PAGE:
The common assessment of George Brinton McClellan on the part of Civil War historians is that he had the slows. Great organizer; impressively looking commander; endeared himself to his men by his care for them during difficult times. But, when it came time to put his troops into battle, he lacked the moral courage to do so with speed and force. The Peninsula Campaign is a classic example, where his creeping advance on Richmond ultimately failed when the opposing general, R.E. Lee, took command and took the offensive.
So it is a real discovery in Michigan at Antietam: The Wolverine State's Sacrifice on America's Bloodiest Day to see how McClellan moved with expedition once he had the Lost Order in hand, verified, proven, incontrovertible. This is not the classic McClellan of most Civil War histories but the doppelganger who, within several hours, figures out a plan and puts his army on the move to execute it.
A key part of this discovery is the timeline. All of the accounts of the Lost Order that form the basis for the account in Michigan at Antietam demonstrate that the document made its way to McClellan by noon. To ensure the enemy movements contained in the Order were still operative, McClellan dispatched his cavalry commander on a reconnaissance: “The following order of march of the enemy is dated September 9. General McClellan desires you to ascertain whether this order of march has thus far been followed by the enemy.” Pleasanton did, in fact, ascertain it had been followed. Receiving Pleasonton’s confirmation that Confederate dispositions corresponded to the document that afternoon, the Union general made his plans. He sent an order at 6:20 p.m. (around sunset) for an advance the next morning at daybreak. (And then telegraphed Lincoln at midnight about what had happened, not at noon as some histories have mistakenly reported. The timeline makes sense as it is laid out in Michigan at Antietam.)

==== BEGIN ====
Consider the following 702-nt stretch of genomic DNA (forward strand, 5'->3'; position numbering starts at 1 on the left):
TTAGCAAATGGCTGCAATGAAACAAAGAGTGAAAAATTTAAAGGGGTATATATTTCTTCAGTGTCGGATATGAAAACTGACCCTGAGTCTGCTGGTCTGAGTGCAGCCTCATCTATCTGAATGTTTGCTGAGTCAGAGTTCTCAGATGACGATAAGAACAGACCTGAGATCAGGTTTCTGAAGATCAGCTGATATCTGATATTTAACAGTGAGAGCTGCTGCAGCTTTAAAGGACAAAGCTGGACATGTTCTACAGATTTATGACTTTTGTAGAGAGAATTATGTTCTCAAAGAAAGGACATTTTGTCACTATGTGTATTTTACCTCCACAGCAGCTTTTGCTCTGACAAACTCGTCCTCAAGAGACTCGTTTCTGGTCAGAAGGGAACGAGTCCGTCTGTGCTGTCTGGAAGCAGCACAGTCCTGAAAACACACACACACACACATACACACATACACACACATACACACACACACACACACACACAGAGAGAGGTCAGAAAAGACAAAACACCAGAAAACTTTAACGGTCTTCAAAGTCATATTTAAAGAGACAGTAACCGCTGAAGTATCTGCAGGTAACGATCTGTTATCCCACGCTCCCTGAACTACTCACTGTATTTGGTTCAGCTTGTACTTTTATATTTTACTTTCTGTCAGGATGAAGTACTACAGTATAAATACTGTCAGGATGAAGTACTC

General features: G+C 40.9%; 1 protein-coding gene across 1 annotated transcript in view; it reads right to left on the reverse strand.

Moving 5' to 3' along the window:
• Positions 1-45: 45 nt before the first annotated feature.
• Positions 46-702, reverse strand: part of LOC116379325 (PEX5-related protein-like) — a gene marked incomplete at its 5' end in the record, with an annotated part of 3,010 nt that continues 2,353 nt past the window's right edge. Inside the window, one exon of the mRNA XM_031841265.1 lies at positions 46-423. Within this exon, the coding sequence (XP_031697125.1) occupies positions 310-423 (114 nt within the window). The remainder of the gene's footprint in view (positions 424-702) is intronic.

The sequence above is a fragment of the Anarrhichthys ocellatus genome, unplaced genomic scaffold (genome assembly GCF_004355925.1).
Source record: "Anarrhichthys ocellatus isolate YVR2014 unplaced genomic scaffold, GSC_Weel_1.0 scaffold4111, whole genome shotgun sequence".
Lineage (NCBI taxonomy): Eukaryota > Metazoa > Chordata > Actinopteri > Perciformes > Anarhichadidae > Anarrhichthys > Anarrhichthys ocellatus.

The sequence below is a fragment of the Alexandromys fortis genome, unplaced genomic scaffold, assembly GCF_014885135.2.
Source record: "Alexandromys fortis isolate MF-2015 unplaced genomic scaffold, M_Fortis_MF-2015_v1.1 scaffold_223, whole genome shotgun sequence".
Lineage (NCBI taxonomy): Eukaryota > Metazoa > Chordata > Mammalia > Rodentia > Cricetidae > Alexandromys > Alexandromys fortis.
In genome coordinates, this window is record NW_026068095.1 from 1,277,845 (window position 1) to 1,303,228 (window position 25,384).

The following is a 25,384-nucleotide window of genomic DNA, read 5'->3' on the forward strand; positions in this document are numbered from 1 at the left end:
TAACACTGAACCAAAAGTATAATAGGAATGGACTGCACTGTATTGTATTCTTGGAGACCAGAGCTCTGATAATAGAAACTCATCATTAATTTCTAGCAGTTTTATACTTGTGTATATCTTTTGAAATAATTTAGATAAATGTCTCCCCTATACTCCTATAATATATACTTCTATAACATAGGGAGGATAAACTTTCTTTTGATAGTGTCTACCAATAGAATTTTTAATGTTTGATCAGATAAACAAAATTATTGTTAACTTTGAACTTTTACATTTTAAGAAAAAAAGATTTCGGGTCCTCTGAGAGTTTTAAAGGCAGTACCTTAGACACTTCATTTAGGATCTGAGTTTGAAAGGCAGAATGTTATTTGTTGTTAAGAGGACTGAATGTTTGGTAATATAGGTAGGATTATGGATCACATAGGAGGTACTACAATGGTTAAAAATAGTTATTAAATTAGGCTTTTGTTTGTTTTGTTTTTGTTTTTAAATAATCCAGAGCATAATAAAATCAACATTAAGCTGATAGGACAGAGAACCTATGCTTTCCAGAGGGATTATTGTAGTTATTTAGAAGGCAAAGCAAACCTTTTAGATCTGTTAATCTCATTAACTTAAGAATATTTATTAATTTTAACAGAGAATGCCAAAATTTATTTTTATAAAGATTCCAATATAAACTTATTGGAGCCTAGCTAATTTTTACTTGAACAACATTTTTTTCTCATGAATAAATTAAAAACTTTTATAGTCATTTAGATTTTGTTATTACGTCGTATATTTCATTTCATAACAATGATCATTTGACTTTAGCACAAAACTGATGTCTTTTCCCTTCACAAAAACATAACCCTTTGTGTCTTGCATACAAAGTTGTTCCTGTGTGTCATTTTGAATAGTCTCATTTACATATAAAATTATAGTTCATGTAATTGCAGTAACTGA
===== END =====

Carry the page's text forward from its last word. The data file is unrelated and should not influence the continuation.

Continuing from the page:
The result was the Battle of South Mountain on September 14, which would never had happened if the Lost Order had not been found, verified, and forwarded to McClellan, who then took uncharacteristic boldness in moving out after his nemesis Lee.
And without South Mountain there would have been no Battle of Antietam.
And without Antietam … well, you already know the rest of the story as it developed. Know, that is, if you get a copy of Michigan at Antietam and contribute thereby to erecting a monument to the brave Michiganders who were there.